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Klein: Five ingredients for an NCAA championship

Leigh Klein lays out the five keys to cutting down the nets.

1) How's your guard play?

Tournament success in the past 20 years is drilled down to having great guards that can create plays and make improbable shots. Need proof? Tourney heroes: Tyus Edney, Bryce Drew, Bobby Hurley or more modern Jacob Pullen and Scottie Reynolds.

This year's field is loaded with guards that can take over a game. Kemba Walker, Jimmer Fredette, Isaiah Thomas, Nolan Smith, Ashton Gibbs, Tu Holloway, Brandon Knight and Ben Hansborough. Guys that could put the whole team on their back by scoring 40 or making plays for teammates to go off and make shots.

2) Do you have three lethal scoring options?


As the tournament progresses, possessions become more valuable and better opponents take away what you do best. The best teams ride an arsenal of guys that can make key shots when the game is on the line to give themselves a chance to win six in a row and capture a national title.

Who fits that build this year?

Ohio State for one. With Jon Diebler on the perimeter -- a 50 percent 3-point shooter with ice water in his veins – a player like this forces defenders to guard 20-feet out. Couple that with Jared Sullinger, the most dominant inside presence this year in college basketball. The frosh is nearly impossible to guard 1-on-1, and you have an intriguing balance. Add in under-rated for their offense, guards Will Buford and David Lighty, and if that isn't enough you have evolving freshman Deshaun Thomas and instant offense off the bench in Aaron Craft. Coaches do not sleep the night before playing the Buckeyes, worried about all the ways they can beat you.

So I like Ohio State, but the worst matchup for the Buckeyes? Syracuse. The Syracuse zone neutralizes the slashing lanes and their length can extend the defense 20-feet out. Syracuse has the horses inside to match up with Sullinger (Rick Jackson, Fab Melo).

3) Can you deal with adversity?


The tournament puts you through both physical and mental adversity. Physically it is very difficult to expend everything you have Thursday night and turn around and do it again on Saturday. You battle through injury and fatigue. If that isn't enough, your body is dealing with crisis management as the adrenaline is off the charts running through your veins. Your heart rate quickens and you start moving at a frantic pace - out of control. Every athlete is fighting this and the great ones calmly step up in big moments. Then you have distractions, media scrutiny and every word you utter being analyzed – it can be tough mentally and emotionally and it takes a player out of sync a bit.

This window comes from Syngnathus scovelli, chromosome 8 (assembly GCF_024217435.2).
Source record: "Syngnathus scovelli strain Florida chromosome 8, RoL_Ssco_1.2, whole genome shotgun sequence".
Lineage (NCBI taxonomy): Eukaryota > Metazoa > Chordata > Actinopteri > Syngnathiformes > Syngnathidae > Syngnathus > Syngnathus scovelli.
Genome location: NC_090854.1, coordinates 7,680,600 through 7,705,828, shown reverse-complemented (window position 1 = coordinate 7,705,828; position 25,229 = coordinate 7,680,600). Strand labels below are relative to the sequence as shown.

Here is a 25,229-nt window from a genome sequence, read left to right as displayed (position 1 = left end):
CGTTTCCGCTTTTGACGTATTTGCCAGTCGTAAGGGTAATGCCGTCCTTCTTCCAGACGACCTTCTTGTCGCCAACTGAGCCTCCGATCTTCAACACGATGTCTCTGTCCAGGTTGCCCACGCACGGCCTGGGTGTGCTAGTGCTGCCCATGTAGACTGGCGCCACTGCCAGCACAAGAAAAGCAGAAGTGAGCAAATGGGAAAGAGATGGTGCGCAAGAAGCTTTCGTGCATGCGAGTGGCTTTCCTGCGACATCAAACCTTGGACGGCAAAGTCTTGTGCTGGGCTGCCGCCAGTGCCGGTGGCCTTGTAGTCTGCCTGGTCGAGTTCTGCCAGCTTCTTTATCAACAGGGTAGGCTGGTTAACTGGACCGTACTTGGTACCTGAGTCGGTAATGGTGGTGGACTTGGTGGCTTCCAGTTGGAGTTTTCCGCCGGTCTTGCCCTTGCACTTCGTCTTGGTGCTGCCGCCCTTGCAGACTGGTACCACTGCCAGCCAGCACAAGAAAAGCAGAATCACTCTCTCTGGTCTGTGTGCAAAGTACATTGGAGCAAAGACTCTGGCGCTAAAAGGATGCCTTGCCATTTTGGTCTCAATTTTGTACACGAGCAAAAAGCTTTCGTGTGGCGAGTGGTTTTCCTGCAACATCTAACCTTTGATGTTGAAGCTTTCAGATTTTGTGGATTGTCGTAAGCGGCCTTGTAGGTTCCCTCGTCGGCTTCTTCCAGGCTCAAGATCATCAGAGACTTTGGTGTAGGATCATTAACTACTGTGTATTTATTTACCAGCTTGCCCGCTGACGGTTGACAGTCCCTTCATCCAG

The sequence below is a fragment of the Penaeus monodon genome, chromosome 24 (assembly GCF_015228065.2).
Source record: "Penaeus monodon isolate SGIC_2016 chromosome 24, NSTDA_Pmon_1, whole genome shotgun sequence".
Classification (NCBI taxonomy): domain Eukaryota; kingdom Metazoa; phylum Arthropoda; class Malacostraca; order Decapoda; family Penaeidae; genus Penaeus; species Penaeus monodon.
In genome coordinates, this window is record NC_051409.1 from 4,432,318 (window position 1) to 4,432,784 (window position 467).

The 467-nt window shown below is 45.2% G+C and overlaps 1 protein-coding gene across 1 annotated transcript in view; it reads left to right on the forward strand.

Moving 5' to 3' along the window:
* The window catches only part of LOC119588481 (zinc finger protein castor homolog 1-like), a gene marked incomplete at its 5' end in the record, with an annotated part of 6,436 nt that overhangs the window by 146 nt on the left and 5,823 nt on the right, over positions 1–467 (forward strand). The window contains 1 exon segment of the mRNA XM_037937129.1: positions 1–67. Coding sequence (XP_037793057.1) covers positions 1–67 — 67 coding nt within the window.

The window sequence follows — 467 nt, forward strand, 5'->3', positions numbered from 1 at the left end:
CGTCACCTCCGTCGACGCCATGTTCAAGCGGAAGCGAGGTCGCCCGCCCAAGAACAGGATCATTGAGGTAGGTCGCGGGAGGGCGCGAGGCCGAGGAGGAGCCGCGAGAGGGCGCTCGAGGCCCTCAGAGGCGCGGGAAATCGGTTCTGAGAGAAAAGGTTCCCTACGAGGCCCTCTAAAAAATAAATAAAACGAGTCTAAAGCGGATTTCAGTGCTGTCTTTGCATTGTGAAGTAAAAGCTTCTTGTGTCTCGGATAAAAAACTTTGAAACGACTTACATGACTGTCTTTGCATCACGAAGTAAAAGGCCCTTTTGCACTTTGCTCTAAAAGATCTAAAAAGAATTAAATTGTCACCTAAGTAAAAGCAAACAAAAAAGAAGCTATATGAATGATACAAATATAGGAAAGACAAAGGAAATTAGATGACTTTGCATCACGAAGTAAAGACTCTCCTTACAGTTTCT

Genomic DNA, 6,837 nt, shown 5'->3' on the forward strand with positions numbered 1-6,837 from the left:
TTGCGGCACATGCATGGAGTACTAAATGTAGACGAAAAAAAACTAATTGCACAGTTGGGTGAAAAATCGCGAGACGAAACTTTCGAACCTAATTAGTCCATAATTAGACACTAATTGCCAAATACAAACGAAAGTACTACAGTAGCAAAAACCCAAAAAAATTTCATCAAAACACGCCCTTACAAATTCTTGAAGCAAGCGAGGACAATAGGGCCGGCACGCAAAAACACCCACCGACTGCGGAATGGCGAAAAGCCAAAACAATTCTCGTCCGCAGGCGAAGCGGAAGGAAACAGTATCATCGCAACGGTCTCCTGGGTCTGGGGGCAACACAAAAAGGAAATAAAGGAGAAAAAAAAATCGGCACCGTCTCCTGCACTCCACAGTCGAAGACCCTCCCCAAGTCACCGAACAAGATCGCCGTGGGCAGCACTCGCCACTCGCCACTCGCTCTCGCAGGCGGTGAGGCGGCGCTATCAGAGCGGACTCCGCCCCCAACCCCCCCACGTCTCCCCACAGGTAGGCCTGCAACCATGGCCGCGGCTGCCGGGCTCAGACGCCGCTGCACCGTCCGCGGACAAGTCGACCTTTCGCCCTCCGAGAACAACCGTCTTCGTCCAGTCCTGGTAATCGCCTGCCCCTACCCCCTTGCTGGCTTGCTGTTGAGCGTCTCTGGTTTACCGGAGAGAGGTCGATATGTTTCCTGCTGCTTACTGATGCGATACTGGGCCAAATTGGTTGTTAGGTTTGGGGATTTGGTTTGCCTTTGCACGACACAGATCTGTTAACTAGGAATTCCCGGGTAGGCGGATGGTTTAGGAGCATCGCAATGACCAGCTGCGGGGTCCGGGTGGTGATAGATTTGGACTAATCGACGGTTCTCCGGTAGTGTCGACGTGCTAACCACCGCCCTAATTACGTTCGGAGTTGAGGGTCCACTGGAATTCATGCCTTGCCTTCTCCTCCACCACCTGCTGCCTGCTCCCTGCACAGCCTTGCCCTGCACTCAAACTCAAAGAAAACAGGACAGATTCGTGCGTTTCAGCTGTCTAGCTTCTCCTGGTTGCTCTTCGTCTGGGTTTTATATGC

The chess match is going on for players and the coaches alike. The players have to make adjustments as good opponents (and great scouting) take away your bread and butter. Your players now must have the ability and confidence to go to your second and third best moves and all of the sudden a coach has to go to his third best option to hit key baskets. The game plan may not work at the very beginning of the game as a match-up advantage is being neutralized. How does the team react? How the game is officiated may influence how aggressive a defense can be? How do the players react? A key player fouls out and now opportunity knocks for someone who hasn't been in that position before. How will the bench player react? Each player and the collective team's resolve will be tested.

The teams that react quickly and effectively to the adversity move on. The others that get swallowed up by the pressure will end up going home.

4) Are your players versatile?

Your best shooter is going to have to pass up contested shot opportunities to set up a teammate for a better opportunity - can he identify the play to make and make the play?

You may need your guards to be your leading rebounders based on the matchup inside. Do they have the rebounding mindset?

You may be guarding big on small or small on big. Are your players prepared and able to?

Your third best option is now the go to guy. Can he make the plays?

Your player who excels on one part of the floor to hit the majority of his shots now must get to the gap of the zone away from where he's comfortable - can he find the open seam and score from there?

5) Does your team tolerate losing?

Five-Star's John Calipari described it best of his UMass Final Four team, "Refuse to Lose." Your players must be confident, tough and self-motivated. They must have the physical skill to make plays and mental toughness to find a way to be successful despite the most dire of circumstances. We just saw Kemba display this in the Big East tournament. Great teams find a way to win even when they don't play their best.


Leigh Klein is the owner of Five-Star Basketball Camps, which Michael Jordan, LeBron James, Carmelo Anthony and Kevin Durant all attended in high school. Klein
and has overseen the development of more than 100 players in this
year's NCAA tournament. Check Metro daily during March Madness for more
of his ramblings.

 
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